The last thing that I’d like to comment on here is a question. Did Bardem invent the musical montage of the kind so typical of the 80s, where a series of shots are rendered coherent by a song so as to evoke a feeling? See the montage below, where Sara succumbs to her producer’s demands but instead of feeling shame she feels joy (very Sara: It’s why so many gay men loved her). It’s from 1971.

José Arroyo

 

‘Ten Films in Ten Days – Easter Parade’

 

easter parade

Most musicals aren’t very good. But I love them. Even the worst have at least one great number; and when the whole film is good, there’s nothing better. The glories of the ‘Astaire and Rogers’ films have already been extolled here. And the best of the Freed Unit (Singin’ in the Rain, Meet Me in St. Louis, The Bandwagon) needs no introduction. So today I’m going for ‘not quite top notch Freed-Unit’, which still probably makes it better than anything by anybody else. I’m thinking of films like The Harvey Girls, Show Boat, Take Me Out to the Ball Game, Cabin in the Sky.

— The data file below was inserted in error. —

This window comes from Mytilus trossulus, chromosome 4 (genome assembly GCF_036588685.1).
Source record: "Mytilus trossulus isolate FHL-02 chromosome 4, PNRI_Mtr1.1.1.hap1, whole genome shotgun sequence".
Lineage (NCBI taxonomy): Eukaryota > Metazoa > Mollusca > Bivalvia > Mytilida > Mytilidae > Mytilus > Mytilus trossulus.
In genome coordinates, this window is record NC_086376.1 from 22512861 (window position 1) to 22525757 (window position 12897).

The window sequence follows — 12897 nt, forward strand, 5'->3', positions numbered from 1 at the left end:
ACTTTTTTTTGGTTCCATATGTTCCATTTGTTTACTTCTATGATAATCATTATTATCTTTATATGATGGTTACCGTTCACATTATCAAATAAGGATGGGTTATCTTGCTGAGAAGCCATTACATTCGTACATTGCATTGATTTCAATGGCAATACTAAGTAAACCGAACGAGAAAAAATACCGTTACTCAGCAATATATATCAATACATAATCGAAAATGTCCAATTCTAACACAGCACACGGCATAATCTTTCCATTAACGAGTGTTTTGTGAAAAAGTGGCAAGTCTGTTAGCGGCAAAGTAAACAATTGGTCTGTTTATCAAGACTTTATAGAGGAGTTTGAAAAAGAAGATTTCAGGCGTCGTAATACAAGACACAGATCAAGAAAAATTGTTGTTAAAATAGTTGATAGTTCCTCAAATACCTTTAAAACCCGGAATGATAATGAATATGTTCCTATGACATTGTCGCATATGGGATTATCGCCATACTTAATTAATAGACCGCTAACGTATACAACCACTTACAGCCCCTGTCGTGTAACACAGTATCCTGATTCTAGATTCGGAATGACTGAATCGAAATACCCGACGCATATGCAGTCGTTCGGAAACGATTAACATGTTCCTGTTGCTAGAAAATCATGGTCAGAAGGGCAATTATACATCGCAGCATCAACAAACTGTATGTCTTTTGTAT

The reason for choosing Easter Parade (Chuck Walters, MGM, 1948) is simple. It’s the only film to star Astaire and Garland– to me the two giants of the genre. Each made films that are arguably better (much of the RKO series for Astaire; Wizard, Meet Me, and Star is Born for Garland). Irving Berlin raided his back catalogue and wrote new music for it: the score is a treasure box of standards, most sung by Garland and Astaire, of whom there’s no one better at singing the classic American songbook ,and at its very inception: this is the film that introduced ‘It Only Happens When I Dance With You’. Easter Parade was MGM’s biggest hit of the year one of the greatest successes of both of their careers. The ever-so alive Anne Miller helps anyone shake the blues away. Peter Lawford is the rich, charming but passive and not-fully-there fellar with an umbrellar. This is the film where Judy and Fred do the famous tramp number, ‘A Couple of Swells’.